The IE 600 uses a detachable cable format which for the original IE 800 users is a bit of a godsend considering their former flagship had a fixed para-aramid reinforced cable design with a 3.5mm termination. The IE 800 S, however, did go some way to fixing that by making the cable detachable.

This time, Sennheiser throw in not one but two 1.25m stock cables with one using a standard 3.5mm termination and the second, a most welcome 4.4mm balanced alternative. 

Both have very similar clean aesthetics and for that matter also handle in a very similar manner with their TPU jacket which gives them a round rubbery feel in the hand. The internal wire is OFC or oxygen copper though I can find no mention of the actual gauge but presuming no more than 26-28AWG.

The connector side of the cable is finished with a color-matched memory-retentive coating that bends and is shaped in a very easy manner for securely positioning the cable over the back of your ear. All barrels are very low profile with the jack variant right-angled on both cables and the splitter fairly diminutive and quite flat. 

Channel markings on the MMCX barrels are a bit low-profile, to say the least. Having to shine a light on them to find out which is right or left isn’t ideal at my age. I would prefer a red ring on the right side to make it more immediately identifiable and to match the shells which do have red and black rings.

Microphonics is low but not aftermarket cable low. There is a little bit of travel from taps below the splitter but nothing that annoying. It’s probably a testament to the decent level of isolation that you can hear microphonics at all from the IE 600.

Sennheiser IE 600 Review

Comfort & Isolation

The IE 600 fit surprisingly well for such a small shell. It should nestle right into the external auditory meatus part of your outer ear without any spillover into the concha or pressing hard against the antihelix ridge. 

They are indeed quite lightweight also so you are not likely to feel any undue pressure inside the ear. The more noticeable pressure or presence will likely come more from the memory-forming jacket over the top of the ear which can get a bit chilly on a winter’s morning.

However, the cable lay on the ear is still relatively comfortable for prolonged use and does help keep the diminutive shells secure in the ear. There should be no relative difference in the comfort with either cable since they are virtually the same save for the jack termination.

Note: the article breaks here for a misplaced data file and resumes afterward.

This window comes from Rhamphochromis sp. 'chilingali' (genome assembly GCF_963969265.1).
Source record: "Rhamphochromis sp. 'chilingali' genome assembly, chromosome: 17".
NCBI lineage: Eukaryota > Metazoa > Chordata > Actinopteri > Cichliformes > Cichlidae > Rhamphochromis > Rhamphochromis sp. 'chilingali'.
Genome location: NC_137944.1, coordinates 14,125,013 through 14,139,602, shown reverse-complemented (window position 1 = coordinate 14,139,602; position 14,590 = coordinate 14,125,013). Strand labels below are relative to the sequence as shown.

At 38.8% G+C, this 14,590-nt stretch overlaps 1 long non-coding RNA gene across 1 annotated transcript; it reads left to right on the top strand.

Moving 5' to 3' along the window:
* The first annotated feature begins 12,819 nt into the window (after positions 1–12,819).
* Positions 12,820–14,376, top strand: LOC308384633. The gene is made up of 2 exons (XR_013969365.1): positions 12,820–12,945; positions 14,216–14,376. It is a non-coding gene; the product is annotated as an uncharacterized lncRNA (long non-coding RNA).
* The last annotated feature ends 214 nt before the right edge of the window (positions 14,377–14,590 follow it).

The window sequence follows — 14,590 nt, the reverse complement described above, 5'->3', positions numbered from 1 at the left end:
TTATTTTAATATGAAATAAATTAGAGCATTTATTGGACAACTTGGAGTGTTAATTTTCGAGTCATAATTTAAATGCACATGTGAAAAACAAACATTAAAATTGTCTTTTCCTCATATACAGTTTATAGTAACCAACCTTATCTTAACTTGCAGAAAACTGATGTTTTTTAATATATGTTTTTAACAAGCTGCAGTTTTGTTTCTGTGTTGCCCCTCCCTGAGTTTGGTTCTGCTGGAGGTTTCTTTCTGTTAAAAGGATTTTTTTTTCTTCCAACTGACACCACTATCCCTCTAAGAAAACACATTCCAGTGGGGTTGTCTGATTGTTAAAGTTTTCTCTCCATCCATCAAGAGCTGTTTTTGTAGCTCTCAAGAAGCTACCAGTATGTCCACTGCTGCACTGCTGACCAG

The isolation is very good also for a vented dynamic driver design. However, a lot of this will come from just how well the tips fit your ear. The shells do sit very close to your canal with the level L-shape allowing the cable to extend away from your outer ear ridges without breaking the close fit as a result.

That close fit also means the relatively short nozzle does not have to do a huge amount of work to peer into your ear canal but the tip does the remainder of the extension inwards. 

You get two types of tips with the IE 600, a silicone, and a foam alternative. Both come in regulation small, medium, and large sizing, all with inner wax guards near the top exit of their respective bores. 

Like the IE 800, I found the IE 600 worked best with a slightly smaller tip. Normally I work a large tip with monitors that have long nozzles but in this case, a medium silicone or foam tip extended a bit deeper and created a better seal.

The foam tips will provide a superior level of isolation between the two options but if you don’t shove the silicone tips in too deep they are also very competitive.

Sennheiser IE 600 Review

Packaging & Accessories

If you own Sennheiser products then you should pretty much know Sennheiser packaging. The IE 600 runs true to form with its elongated retail box and blueish grey external sleeve showing off the IE 600 plus plenty of data on the rear.

Inside, the IE 600 drivers are nestled inside on a removable foam top layer for protection with all the accessories neatly packaged just underneath. You get a single tips tray with three sets of silicone and foam, a branded pick or cleaning tool, a lapel clip, a carry case, and two sets of balanced and SE cables. 

The zippered case itself is a stiffened material with a fabric or nylon outer and a softer felt inner. It is not huge, quite pocketable actually, but with just enough space to throw in the two cables with the drivers and tips. You will not be able to get much else in there.

Click on page 2 below for our sound impressions and recommended pairings.

Click on page 3 below for our selected comparisons.